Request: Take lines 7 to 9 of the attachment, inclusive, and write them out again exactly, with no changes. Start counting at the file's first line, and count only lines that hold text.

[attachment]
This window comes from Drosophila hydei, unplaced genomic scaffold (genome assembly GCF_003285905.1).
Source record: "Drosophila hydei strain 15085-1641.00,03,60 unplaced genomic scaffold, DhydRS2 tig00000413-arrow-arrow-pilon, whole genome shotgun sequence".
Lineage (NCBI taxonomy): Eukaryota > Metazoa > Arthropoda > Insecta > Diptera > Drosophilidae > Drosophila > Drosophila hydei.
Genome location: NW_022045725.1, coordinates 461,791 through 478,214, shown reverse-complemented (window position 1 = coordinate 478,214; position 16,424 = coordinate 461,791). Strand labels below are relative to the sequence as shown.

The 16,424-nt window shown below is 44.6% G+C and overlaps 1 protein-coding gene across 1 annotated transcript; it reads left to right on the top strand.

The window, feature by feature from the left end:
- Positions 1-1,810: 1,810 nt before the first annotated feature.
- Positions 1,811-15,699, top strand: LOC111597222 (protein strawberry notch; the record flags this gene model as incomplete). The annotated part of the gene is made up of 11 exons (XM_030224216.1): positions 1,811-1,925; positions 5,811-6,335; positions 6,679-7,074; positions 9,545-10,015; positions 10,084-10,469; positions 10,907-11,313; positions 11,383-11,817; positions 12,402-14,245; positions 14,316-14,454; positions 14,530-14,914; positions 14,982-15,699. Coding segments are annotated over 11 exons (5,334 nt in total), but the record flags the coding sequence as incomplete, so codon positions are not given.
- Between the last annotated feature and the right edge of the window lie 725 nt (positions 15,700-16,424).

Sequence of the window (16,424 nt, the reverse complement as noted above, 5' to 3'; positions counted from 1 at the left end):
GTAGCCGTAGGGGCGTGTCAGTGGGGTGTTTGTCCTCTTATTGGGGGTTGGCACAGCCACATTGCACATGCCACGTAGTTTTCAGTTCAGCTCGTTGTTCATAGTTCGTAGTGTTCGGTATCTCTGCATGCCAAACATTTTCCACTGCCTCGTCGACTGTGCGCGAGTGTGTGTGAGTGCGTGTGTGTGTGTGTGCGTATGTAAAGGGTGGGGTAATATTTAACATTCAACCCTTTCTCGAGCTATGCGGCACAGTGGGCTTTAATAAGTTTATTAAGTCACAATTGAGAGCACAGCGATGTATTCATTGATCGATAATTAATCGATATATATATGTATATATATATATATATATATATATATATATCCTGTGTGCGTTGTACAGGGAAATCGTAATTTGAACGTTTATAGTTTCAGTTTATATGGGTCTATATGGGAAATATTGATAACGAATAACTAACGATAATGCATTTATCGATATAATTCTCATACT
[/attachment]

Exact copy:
- Positions 1-1,810: 1,810 nt before the first annotated feature.
- Positions 1,811-15,699, top strand: LOC111597222 (protein strawberry notch; the record flags this gene model as incomplete). The annotated part of the gene is made up of 11 exons (XM_030224216.1): positions 1,811-1,925; positions 5,811-6,335; positions 6,679-7,074; positions 9,545-10,015; positions 10,084-10,469; positions 10,907-11,313; positions 11,383-11,817; positions 12,402-14,245; positions 14,316-14,454; positions 14,530-14,914; positions 14,982-15,699. Coding segments are annotated over 11 exons (5,334 nt in total), but the record flags the coding sequence as incomplete, so codon positions are not given.
- Between the last annotated feature and the right edge of the window lie 725 nt (positions 15,700-16,424).